“We’ve had three retirees in a row,” he notes. “I used to supervise seven folks and now I’m down to four, so in terms of people doing FM work, it’s going to be less.”

LOOSENING UP

What’s a typical day for Bonacci? “My work involves day-to-day processing and reviewing what people submit to me. Nowadays it’s a lot of phone calls and emails, helping people figure out what’s a rule-compliant application, and then there’s all the side stuff, working on a new (LMS) database and trying to fix the old (CDBS) one,” he says.

That, as it turns out, is a big reason why AFCCE honored Bonacci — an honor he accepted not only for himself but on behalf of his team.

“We work together, we still do. Nobody’s on an island by themselves,” he says. And across the Audio Division there’s been a focus on becoming more available to talk with consulting engineers and lawyers.

“We used to be pretty strict,” he recalls, “letter-writers only, nervous about what was said in calls. Over the years we’ve tried to become more helpful. It helps us in the long run because we get more applications we can process to completion, we can send out fewer deficiency letters and we can be more efficient in our processing.”

Bonacci credits much of that improvement to the consulting and engineering community that works with the FCC, as well.

“We help them so they can help us,” he says. “So we don’t see a lot of unusual waiver requests and things like that, that have an uphill battle to get granted. I guess we don’t see so many applications with basic errors. On FM, they usually have an attorney and a consulting engineer working with them. We’ve been doing this for a while, and they’ve been doing this for a while, so they know what will be granted and what won’t. It works for everybody. They get what they want.”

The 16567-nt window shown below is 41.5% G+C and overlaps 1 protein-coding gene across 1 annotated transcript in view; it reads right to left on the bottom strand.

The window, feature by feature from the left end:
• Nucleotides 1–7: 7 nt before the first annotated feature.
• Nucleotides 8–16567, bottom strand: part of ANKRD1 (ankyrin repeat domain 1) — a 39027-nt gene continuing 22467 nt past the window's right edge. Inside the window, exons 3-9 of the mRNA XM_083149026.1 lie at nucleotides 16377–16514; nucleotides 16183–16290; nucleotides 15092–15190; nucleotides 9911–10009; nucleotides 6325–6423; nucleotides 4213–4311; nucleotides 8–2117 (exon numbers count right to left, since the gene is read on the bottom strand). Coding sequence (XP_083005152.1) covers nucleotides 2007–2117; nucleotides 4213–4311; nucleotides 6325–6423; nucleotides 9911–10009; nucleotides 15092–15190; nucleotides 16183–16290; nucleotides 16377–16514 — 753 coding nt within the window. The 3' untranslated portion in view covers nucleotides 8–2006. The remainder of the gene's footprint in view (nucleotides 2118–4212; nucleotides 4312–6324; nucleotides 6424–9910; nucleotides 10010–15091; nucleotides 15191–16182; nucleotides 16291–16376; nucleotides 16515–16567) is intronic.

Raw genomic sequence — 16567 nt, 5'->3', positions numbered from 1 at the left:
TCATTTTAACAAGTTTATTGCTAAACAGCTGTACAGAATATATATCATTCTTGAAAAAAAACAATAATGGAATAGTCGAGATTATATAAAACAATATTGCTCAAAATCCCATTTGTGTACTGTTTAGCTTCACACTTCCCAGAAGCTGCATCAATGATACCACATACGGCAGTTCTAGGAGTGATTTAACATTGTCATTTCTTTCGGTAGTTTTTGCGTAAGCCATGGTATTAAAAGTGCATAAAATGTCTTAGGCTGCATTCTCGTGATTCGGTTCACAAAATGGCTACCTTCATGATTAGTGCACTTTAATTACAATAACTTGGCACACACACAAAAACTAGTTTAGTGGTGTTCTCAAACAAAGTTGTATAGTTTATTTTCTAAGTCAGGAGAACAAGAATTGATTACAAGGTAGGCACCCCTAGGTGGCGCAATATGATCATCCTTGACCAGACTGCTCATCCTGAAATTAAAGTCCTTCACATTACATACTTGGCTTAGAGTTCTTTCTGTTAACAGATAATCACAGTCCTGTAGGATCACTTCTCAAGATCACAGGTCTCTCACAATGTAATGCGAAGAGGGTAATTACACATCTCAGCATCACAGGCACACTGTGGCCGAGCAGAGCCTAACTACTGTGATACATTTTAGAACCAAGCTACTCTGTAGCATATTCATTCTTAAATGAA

The exception? “Normally the problems arise when people don’t use the consultants, when they try to do it on their own,” Bonacci says.

ON THEIR TOES

Looking ahead to his next few years at the FCC, Bonacci sees some big changes coming.

There’s the logistical challenge of making his second big physical move, this time from the FCC’s current offices at the Portals in southwest Washington to a new home in northeast D.C. Administratively, Bonacci’s boss, Audio Division Chief Peter Doyle, has retired from full-time work, succeeded by Al Shuldiner, whose selection was announced in January.

“In terms of what I do, I get asked questions about upcoming auction windows,” Bonacci says. “People are always asking about the next noncommercial educational FM windows — the last one was in 2010, and before that was 2007.”

Other changes Bonacci says could come to his plate in the years to come include new policies for dealing with complaints about interference from FM translators, an issue NAB has been lobbying on.

There’s also the transition away from the aging CDBS database to an audio version of the LMS database that TV licensees now use. “We have a goal of Oct. 1,” Bonacci says, “but I don’t know if they’re going to implement things along the way. CDBS has been around for a while and I know the consultants kind of like it and the attorneys do too, but there are some elements that are getting out of date.”

And who knows what else may come down the pike for those of us who deal with the Audio Division on a regular basis?

“We always tell the consultants we keep you on your toes,” Bonacci says. “I’m not sure what’s next but we’ll be ready to go. There’s less of us here, but we manage to keep everything moving.”

Scott Fybush is a long-time contributor to Radio World.